Particle Flow Inside the Elbow, Simulation Using DPM, ANSYS Fluent Training

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In this project, the airflow containing micro-particles inside an elbow is simulated.

This ANSYS Fluent project includes Mesh file and a Training Movie.

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Particle Flow in an Elbow Project description

One of the most widely used multiphase analyses is the Discrete Phase Model (DPM) analysis, which is widely used to investigate the effect of fine matter mixtures in the main fluid flow on its conditions. Considering the various cases of fluid streams with particles that are seen in the industry as well as nature, the study and analysis of such flows can be a great help in understanding such issues. In this project, the airflow containing micro-particles inside an elbow is simulated. Air enters the pipe with a velocity of 17 m/s and carries particles until it reaches an elbow, most of the particles will collide with the outer elbow surface and gradually erode the inner surface of the pipe. The standard k-epsilon model is exploited for solving the turbulent fluid flow equation.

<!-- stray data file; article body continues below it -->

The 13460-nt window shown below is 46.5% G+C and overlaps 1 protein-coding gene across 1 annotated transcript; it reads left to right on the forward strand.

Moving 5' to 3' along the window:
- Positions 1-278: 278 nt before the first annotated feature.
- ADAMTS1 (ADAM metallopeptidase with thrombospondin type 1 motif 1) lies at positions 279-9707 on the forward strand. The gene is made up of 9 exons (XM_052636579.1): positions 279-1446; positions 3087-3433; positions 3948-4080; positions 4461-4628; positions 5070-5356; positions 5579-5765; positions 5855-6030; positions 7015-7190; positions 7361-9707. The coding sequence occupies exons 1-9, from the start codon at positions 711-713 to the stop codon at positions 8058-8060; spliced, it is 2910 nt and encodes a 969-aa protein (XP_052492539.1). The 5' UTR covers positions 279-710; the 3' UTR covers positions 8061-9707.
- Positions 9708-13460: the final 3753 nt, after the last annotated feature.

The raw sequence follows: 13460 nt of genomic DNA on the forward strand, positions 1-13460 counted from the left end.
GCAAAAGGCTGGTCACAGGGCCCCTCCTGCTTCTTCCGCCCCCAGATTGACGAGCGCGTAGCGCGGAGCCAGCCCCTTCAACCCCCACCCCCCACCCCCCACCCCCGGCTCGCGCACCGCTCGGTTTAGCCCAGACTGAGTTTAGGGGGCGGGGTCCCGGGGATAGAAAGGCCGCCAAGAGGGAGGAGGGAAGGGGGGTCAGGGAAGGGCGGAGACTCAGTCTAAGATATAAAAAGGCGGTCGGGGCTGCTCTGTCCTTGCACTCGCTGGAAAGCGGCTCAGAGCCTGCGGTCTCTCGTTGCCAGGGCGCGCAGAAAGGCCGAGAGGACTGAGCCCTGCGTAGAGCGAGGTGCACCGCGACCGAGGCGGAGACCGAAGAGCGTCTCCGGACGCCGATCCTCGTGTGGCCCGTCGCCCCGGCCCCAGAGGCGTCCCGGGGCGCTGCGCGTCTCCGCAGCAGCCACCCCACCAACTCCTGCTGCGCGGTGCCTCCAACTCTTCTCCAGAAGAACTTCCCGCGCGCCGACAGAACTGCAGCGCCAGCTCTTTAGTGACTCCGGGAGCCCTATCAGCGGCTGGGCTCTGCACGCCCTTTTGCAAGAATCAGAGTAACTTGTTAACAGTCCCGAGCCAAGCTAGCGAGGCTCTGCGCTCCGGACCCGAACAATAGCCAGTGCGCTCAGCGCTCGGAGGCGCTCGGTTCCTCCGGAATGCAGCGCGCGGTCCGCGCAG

Elbow Geometry and mesh

The geometry of this model is designed in ANSYS design modeler®. It is meshed in ANSYS meshing®. The mesh type used for this geometry is unstructured. The total element number is 2832.


Particle Flow CFD simulation settings

The key assumptions considered in this project are:

  • Simulation is done using pressure-based solver.
  • The present simulation and its results are steady.
  • The effect of gravity is neglected.

The applied settings are summarized in the following table.

Viscous model k-epsilon
Model Standard
Wall treatment Standard wall functions
Discrete phase on
Interaction with continuous phase
Particle type inert
X-velocity 4 m/s
Diameter 0.003741 m
Boundary conditions
Inlets Velocity inlet
Velocity magnitude 17 m/s
DP BC type escape
Outlets Pressure outlet
Gauge pressure 0 Pa
Walls stationary
BC Type reflect
Solution Methods
Pressure-velocity coupling SIMPLE
Spatial discretization pressure Second order
momentum second order upwind
Turbulent kinetic energy first order upwind
Turbulent dissipation rate first order upwind
Initialization method   Standard
gauge pressure 0 Pa
velocity (x,y) (17,0) m/s
Turbulent kinetic energy 1.08375 m2/s2
Turbulent dissipation rate 723.6514 m2/s3


As can be observed in DPM concentration contour and particle tracks, the particle will collide with the inner surface of the elbow and will cause erosion in the long run.

Mesh file is available in this product. By the way, the Training File presents how to solve the problem and extract all desired results.


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